ORCID Identifier(s)


Graduation Semester and Year




Document Type


Degree Name

Doctor of Philosophy in Materials Science and Engineering


Materials Science and Engineering

First Advisor

Amirhesam Amerinatanzi


In recent years, additive manufacturing (AM) has attracted the attention of many researchers due to the technology providing opportunities in terms of improved functionality, production repeatability, efficiency, and cost and time issues. While AM techniques made possible the realization of complex geometries, their use in critical applications have faced challenges due to the anisotropic characteristic of AM-built parts. More specifically, non-equilibrium AM processes involve steep temperature gradients and rapid solidification, yielding a unique microstructure, e.g., columnar-shaped grains with preferred texture, in final AM-built products and hence anisotropic mechanical properties. Despite significant studies on improving the microstructure of AM-built parts, it remains a major challenge to create products with more isotropic properties. The practiced approaches include optimizing AM process parameters, remelting of each layer during fabrication, or post-process heat treatments. This has raised a question of whether or not it is possible to perform in-situ layerwise microstructure modifications during AM processes, rather than relying only on process parameters optimization, or post-process heat treatment strategies. If successful, it would be possible to create parts with engineered, more isotropic microstructure and properties, e.g., a part with a relatively harder surface for crack initiation resistance and a relatively soft core for high-impact toughness. In addition, the obtained knowledge and understanding could be employed to perform pre-designed local microstructure modifications on each layer of AM, and create composite parts without the use of two single powders.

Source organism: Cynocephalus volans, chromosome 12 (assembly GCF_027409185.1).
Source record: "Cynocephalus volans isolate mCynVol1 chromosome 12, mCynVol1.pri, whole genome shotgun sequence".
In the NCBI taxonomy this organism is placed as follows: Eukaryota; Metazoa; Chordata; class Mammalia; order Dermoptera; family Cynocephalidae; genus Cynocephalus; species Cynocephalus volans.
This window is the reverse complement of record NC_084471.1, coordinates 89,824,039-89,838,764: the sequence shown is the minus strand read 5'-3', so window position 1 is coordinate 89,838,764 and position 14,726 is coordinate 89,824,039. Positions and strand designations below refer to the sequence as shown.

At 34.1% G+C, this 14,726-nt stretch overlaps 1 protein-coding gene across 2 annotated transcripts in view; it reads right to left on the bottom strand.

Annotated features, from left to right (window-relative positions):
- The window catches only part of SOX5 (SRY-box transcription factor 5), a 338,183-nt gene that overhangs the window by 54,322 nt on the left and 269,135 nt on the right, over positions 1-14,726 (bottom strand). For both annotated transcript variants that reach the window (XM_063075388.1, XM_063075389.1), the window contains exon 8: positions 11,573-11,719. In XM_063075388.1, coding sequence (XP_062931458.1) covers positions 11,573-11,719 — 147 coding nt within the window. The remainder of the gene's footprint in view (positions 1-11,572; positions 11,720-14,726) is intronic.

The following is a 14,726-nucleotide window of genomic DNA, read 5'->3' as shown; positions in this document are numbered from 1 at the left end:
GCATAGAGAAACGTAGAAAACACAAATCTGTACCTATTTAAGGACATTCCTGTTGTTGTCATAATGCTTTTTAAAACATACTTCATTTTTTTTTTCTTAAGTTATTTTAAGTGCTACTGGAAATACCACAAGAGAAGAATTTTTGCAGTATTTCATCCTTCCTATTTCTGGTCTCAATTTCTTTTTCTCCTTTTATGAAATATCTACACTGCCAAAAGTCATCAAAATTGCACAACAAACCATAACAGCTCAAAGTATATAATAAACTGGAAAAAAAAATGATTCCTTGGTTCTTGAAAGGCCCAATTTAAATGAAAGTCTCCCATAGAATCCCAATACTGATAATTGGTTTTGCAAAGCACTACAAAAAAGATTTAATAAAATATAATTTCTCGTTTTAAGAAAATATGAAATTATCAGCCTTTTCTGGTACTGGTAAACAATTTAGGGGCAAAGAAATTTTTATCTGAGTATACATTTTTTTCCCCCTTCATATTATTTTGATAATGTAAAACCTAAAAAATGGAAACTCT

LPBF, Ti-6Al-4V, In-situ process, Microstructre modification, Layerwise preheating, Layerwise post heating


Engineering | Materials Science and Engineering


Degree granted by The University of Texas at Arlington

Available for download on Sunday, December 01, 2024